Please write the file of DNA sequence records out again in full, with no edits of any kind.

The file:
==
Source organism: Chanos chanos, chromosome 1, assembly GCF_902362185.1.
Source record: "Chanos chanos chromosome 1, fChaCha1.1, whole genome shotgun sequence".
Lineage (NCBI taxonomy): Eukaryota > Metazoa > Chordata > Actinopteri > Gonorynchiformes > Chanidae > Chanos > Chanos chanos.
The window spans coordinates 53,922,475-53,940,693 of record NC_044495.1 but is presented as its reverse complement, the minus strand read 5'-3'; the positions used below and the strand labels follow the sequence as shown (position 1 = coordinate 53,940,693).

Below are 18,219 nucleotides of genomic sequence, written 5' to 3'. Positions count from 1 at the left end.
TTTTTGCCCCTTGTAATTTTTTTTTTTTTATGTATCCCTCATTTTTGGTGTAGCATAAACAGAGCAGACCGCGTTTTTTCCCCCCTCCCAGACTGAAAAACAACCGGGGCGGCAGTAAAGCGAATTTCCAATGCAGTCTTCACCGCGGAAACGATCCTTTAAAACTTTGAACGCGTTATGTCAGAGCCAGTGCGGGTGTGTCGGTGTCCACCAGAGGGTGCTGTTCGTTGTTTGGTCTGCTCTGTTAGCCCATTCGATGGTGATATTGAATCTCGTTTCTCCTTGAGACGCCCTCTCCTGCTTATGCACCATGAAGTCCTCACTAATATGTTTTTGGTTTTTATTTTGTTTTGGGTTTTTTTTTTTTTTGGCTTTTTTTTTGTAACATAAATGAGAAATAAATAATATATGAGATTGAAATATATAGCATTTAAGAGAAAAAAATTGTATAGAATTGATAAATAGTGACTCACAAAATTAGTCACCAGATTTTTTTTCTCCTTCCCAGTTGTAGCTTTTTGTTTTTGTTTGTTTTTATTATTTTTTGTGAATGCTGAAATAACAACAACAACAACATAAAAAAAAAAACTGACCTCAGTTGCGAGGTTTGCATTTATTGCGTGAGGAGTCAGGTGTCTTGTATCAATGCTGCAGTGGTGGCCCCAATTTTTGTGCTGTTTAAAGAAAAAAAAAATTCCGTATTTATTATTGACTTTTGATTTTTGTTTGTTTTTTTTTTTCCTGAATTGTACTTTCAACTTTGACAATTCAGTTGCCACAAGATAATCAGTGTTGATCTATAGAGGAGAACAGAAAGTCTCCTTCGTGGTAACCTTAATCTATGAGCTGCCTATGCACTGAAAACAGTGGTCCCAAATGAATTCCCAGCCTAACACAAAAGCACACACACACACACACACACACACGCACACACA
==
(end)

Source organism: Chanos chanos, chromosome 1, assembly GCF_902362185.1.
Source record: "Chanos chanos chromosome 1, fChaCha1.1, whole genome shotgun sequence".
Lineage (NCBI taxonomy): Eukaryota > Metazoa > Chordata > Actinopteri > Gonorynchiformes > Chanidae > Chanos > Chanos chanos.
The window spans coordinates 53,922,475-53,940,693 of record NC_044495.1 but is presented as its reverse complement, the minus strand read 5'-3'; the positions used below and the strand labels follow the sequence as shown (position 1 = coordinate 53,940,693).

Below are 18,219 nucleotides of genomic sequence, written 5' to 3'. Positions count from 1 at the left end.
TTTTTGCCCCTTGTAATTTTTTTTTTTTTATGTATCCCTCATTTTTGGTGTAGCATAAACAGAGCAGACCGCGTTTTTTCCCCCCTCCCAGACTGAAAAACAACCGGGGCGGCAGTAAAGCGAATTTCCAATGCAGTCTTCACCGCGGAAACGATCCTTTAAAACTTTGAACGCGTTATGTCAGAGCCAGTGCGGGTGTGTCGGTGTCCACCAGAGGGTGCTGTTCGTTGTTTGGTCTGCTCTGTTAGCCCATTCGATGGTGATATTGAATCTCGTTTCTCCTTGAGACGCCCTCTCCTGCTTATGCACCATGAAGTCCTCACTAATATGTTTTTGGTTTTTATTTTGTTTTGGGTTTTTTTTTTTTTTGGCTTTTTTTTTGTAACATAAATGAGAAATAAATAATATATGAGATTGAAATATATAGCATTTAAGAGAAAAAAATTGTATAGAATTGATAAATAGTGACTCACAAAATTAGTCACCAGATTTTTTTTCTCCTTCCCAGTTGTAGCTTTTTGTTTTTGTTTGTTTTTATTATTTTTTGTGAATGCTGAAATAACAACAACAACAACATAAAAAAAAAAACTGACCTCAGTTGCGAGGTTTGCATTTATTGCGTGAGGAGTCAGGTGTCTTGTATCAATGCTGCAGTGGTGGCCCCAATTTTTGTGCTGTTTAAAGAAAAAAAAAATTCCGTATTTATTATTGACTTTTGATTTTTGTTTGTTTTTTTTTTTCCTGAATTGTACTTTCAACTTTGACAATTCAGTTGCCACAAGATAATCAGTGTTGATCTATAGAGGAGAACAGAAAGTCTCCTTCGTGGTAACCTTAATCTATGAGCTGCCTATGCACTGAAAACAGTGGTCCCAAATGAATTCCCAGCCTAACACAAAAGCACACACACACACACACACACACACGCACACACA